NASCAR ruled that Hamlin violated Section 12-1 (actions detrimental to stock car racing) of the 2013 NASCAR Rule Book with comments made immediately following a hard fought, third-place finish at PIR; comments that equated the new, Gen-6 race car to the much-maligned Car Of Tomorrow, criticized what he said was an overly hard left-side tire mandated by Goodyear and predicted that teams had “a lot of work to do” before the new machines become raceable.
In a written statement today, the sanctioning body said, “While NASCAR gives its competitors ample leeway in voicing their opinions when it comes to a wide range of aspects about the sport, the sanctioning body will not tolerate publicly made comments by its drivers that denigrate the racing product.”
There is no question that Hamlin’s comments were – to quote an overused phrase – detrimental to stock car racing. He and his Sprint Cup Series brethren are absolutely the finest stock car drivers on the planet, but they are often exceedingly poor salesmen for the sport that has made them famous.
“The food in our restaurant tastes horrible,” they say with regularity. “But be sure to come in for Sunday dinner!”
Hamlin’s comparison of the Gen-6 car to the COT did a disservice to the sport Sunday. His assertion that it was difficult – if not impossible – to pass was unnecessarily negative, a fact proven by his own 43rd-to-third performance and the spellbinding, three-wide pass of both Brad Keselowski and Jimmie Johnson he executed on the final lap.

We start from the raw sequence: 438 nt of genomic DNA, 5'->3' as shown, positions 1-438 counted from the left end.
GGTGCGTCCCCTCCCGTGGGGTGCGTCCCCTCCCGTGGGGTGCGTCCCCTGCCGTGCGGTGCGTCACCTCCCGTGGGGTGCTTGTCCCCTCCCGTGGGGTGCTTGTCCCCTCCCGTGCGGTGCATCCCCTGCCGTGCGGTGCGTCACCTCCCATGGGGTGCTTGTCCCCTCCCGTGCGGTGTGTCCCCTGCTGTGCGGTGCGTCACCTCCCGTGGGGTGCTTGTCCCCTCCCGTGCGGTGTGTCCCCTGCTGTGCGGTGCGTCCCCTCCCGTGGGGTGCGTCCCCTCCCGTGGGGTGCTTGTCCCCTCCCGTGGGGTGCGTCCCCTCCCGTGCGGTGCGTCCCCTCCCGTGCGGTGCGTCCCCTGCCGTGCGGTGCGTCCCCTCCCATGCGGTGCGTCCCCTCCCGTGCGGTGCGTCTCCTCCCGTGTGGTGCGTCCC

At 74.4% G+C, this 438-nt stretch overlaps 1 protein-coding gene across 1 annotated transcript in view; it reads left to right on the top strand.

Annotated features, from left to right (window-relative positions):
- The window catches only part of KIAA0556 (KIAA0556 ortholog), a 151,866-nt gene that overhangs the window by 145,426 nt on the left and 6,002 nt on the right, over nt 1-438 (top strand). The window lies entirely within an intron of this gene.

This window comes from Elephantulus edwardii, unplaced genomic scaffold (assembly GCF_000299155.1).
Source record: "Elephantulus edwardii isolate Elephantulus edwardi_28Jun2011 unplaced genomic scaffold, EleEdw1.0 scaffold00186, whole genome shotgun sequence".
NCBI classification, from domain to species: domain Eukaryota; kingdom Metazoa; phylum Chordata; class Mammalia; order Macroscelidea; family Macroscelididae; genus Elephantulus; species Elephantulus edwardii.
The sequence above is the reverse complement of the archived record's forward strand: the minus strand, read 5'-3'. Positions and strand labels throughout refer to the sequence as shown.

Drivers who finish second (or worse) on Sunday afternoon frequently take a negative view of the world. That’s a fact of life in professional sports, and sanctioning bodies like NASCAR must understand that, and cut their competitors some slack. NASCAR failed to do so today, as is their right. Today’s sanction, however, may do as much damage than the comments that provoked it.
In the aftermath of today’s fine, drivers are unlikely to voice negative thoughts on NASCAR, its new car, or the weekly level of competition, ever again. Regardless of what happens on the race track from week to week, they will now feeling compelled – under the threat of monetary fine – to climb from their racers and quote the company line, telling the world that all is well and the racing has never been better.
From this day forward, fans will now have cause to distrust any positive comments made by their favorite driver. Effective immediately, any complimentary words uttered on behalf the Gen-6 car will be discounted, since there is no way to determine whether those thoughts were sincere, or made under duress.
Like Kyle Busch’s “this car sucks and it always will” diatribe following the first COT race a few years ago, Hamlin’s comments were misguided, premature and unnecessary. By Friday, they would likely have been relegated to the scrap heap of history, had NASCAR simply let things be.